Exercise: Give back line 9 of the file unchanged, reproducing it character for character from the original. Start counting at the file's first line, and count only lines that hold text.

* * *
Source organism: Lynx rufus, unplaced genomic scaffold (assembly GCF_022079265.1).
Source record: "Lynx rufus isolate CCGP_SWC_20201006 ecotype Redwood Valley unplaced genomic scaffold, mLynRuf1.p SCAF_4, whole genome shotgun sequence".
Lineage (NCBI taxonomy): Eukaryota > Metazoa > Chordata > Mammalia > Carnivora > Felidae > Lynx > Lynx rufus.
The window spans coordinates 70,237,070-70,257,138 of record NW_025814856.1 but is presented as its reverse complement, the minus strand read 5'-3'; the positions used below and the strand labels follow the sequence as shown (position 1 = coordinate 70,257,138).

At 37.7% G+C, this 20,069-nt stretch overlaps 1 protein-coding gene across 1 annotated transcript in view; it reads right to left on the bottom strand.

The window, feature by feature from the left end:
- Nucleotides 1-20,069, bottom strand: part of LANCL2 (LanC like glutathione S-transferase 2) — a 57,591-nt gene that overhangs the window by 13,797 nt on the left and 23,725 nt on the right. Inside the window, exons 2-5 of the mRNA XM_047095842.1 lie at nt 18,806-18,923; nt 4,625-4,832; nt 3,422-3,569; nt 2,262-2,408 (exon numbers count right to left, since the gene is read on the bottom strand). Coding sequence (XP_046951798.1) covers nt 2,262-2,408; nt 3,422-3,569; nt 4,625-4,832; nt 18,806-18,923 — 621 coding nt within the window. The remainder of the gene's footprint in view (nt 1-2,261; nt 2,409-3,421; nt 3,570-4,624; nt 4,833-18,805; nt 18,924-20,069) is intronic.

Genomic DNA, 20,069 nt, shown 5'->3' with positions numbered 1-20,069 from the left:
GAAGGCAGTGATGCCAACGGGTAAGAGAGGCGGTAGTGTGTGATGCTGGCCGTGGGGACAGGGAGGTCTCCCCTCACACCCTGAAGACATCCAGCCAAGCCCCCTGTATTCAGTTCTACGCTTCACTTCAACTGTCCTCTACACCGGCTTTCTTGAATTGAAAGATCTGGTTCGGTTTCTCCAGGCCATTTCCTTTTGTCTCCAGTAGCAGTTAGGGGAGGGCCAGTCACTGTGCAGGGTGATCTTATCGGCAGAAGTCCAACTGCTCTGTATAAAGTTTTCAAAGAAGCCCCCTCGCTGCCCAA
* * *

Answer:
GAAGGCAGTGATGCCAACGGGTAAGAGAGGCGGTAGTGTGTGATGCTGGCCGTGGGGACAGGGAGGTCTCCCCTCACACCCTGAAGACATCCAGCCAAGCCCCCTGTATTCAGTTCTACGCTTCACTTCAACTGTCCTCTACACCGGCTTTCTTGAATTGAAAGATCTGGTTCGGTTTCTCCAGGCCATTTCCTTTTGTCTCCAGTAGCAGTTAGGGGAGGGCCAGTCACTGTGCAGGGTGATCTTATCGGCAGAAGTCCAACTGCTCTGTATAAAGTTTTCAAAGAAGCCCCCTCGCTGCCCAA